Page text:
Paris During the Revolution

At the end of the 18th century, economic crisis hit France. This crisis, when combined with the unpopularity of King Louis the 16th, led to revolts and uprisings all over France. These revolts were the first murmurs of the drama that would become the French Revolution, whose center stage was Paris.

A Chaotic Period

The Revolution, of course, incites thoughts of Bastille Day and the capture of the prison this historic day is named for. But if you’re imagining an organized and insightful group of revolutionaries plotting to overthrow the royal power, you’re sorely mistaken!

The liberation of the Bastille’s prisoners was far from an organized uprising in the name of liberty and justice. At any rate, there were only seven prisoners in the Bastille at the time! Their liberation was a side effect of the true mission of the Parisians, who were looking to secure ammunition, after having already taken arms from the Invalides. They sought to protect themselves from regiments surrounding Paris, poised to “calm” the people and their rebellion.

The general feeling was rather chaotic all over Paris and France at the time. The chaos increased as the price of bread rose, thus Marie-Antoinette’s famous declaration… whether or not she actually said “let them eat cake” is another story.

In the Faubourg Saint-Antoine, just outside of the city center, rebellion broke out. The meeting of the Estates-General in Versailles was an utter failure. All of these events and more besides led to an impromptu speech on the 12th of July by Camille Desmoulins in the gardens of the Palais Royal, begging Parisians to defend themselves, and defend themselves they did.

The monarchic system fell soon after, leading first to a constitutional monarchy, wherein the king was forced to leave Versailles and rule from the Tuileries palace in Paris. Federation Day – and not Bastille Day, as we are wont to believe – marks the 14th of July 1790, one year after the Bastille was taken, to celebrate the reconciliation and unity of the French.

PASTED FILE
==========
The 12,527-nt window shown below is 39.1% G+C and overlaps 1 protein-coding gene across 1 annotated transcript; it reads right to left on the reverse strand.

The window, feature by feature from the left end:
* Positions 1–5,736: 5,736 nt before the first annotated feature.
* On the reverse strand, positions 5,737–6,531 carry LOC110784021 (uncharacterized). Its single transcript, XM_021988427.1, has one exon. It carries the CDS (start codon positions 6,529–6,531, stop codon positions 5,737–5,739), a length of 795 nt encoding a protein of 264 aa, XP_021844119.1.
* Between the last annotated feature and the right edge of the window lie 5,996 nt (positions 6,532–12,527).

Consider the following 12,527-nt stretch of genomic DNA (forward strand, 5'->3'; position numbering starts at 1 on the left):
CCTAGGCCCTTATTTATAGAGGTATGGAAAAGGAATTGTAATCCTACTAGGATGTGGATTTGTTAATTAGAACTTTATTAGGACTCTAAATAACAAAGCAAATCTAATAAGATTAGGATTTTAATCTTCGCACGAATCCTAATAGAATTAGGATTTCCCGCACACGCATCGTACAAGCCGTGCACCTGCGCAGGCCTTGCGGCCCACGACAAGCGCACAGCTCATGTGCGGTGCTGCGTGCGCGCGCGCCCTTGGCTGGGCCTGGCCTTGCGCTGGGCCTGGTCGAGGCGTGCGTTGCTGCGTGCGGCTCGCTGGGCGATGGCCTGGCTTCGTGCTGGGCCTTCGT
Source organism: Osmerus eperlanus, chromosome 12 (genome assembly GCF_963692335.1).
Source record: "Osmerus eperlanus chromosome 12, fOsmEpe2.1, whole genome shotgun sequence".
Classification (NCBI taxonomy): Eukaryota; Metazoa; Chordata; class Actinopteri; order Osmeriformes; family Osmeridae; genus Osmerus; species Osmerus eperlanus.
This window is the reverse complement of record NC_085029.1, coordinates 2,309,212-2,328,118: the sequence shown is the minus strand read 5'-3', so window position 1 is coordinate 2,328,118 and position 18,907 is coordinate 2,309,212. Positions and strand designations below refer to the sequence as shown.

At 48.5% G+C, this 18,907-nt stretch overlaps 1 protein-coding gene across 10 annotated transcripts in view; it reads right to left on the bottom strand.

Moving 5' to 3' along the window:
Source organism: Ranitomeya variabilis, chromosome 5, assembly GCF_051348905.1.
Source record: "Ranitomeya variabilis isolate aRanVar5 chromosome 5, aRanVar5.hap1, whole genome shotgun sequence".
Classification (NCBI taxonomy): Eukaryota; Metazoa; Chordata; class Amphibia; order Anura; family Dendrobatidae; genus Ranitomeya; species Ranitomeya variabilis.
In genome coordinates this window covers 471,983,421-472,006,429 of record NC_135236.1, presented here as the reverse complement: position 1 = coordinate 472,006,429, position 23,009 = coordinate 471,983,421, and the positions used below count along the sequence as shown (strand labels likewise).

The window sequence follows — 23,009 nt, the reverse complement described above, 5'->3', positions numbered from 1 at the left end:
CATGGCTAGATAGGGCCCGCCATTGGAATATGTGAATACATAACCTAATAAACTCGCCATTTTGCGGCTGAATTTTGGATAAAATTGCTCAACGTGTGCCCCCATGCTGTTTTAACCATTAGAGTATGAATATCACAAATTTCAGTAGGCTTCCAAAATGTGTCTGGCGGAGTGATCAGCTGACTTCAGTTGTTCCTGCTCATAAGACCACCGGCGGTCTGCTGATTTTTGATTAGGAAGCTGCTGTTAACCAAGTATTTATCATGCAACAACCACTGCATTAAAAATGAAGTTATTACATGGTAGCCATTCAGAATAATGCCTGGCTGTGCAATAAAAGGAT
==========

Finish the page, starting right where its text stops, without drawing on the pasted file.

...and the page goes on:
But reconciliation and unity would not last long, and neither would the constitutional monarchy. On August 10th, 1792, the Tuileries palace was attacked, and the king was forced to take cover at the Assembly, where he was stripped of his powers. After he was tried for his crimes, he was guillotined on January 21st, 1793. During the Terror that followed, the guillotine was in full gear, and revolutionaries scrambled to find some semblance of order. A Directory and then a Consul was placed at the head of the government, before, in the face of this chaos, Corsican-born Napoleon Bonaparte took power and named himself Emperor.

Revolutionary Journey

To uncover the traces of the Revolution in modern-day Paris, you can start at Place de la Bastille. You’ll find little evidence of the fortress that once stood here, save a brown paving stone on the ground at the corner of boulevard Henri IV and rue Saint-Antoine, which symbolizes the prison’s original location. The Bastille was demolished after the 1789 attack, and the stones of the former prison were used to build the Concorde Bridge.

The column in the center of the Place (the Column of July) was erected by King Louis-Philippe to commemorate the deaths of the heroes of the Trois Glorieuses or Three Glorious Days (1830), a revolt that overthrew the Bourbon kings in favor of the House of Orléans. The winged figure at the top represents freedom in flight, liberating itself from its chains.

Walking towards Ile Saint-Louis, you’ll find the base of one of the towers of the Bastille, in Square Henri Galli.

Visit the Conciergerie; this former palace was used as a prison during the Revolution, and it was the last home of both Marie-Antoinette and Robespierre, who spent their last days here awaiting execution by guillotine. Today, the cells are reconstructed with representative wax figures, to give you an idea of what the prison looked like. You’ll also be able to see the Guardroom, where the revolutionary tribunal sat during the reign of Terror.

In the Saint-Germain area, go first to the Cordeliers convent, which was home to one of the many political clubs after the 1789 Revolution. The Cordeliers club was one of the most active of the time, led by Danton and Marat. The latter was buried there after his assassination. Head next to the Procope, on rue de l’Ancienne-Comédie. Revolutionaries like Danton, Marat and Camille Desmoulins made this restaurant their home base. The revolutionary cap is said to have made its first appearance here, as revolutionaries planned the attack of the Tuileries in 1792.

At the Carnavalet Musuem, twelve rooms are consecrated to the Revolution and allow you to follow the large movements of this chaotic period. On Place de la Concorde, the former Place de la Revolution, Louis the 16th and Marie-Antoinette met their fate at the guillotine, along with many others who lost their lives to the Terror.

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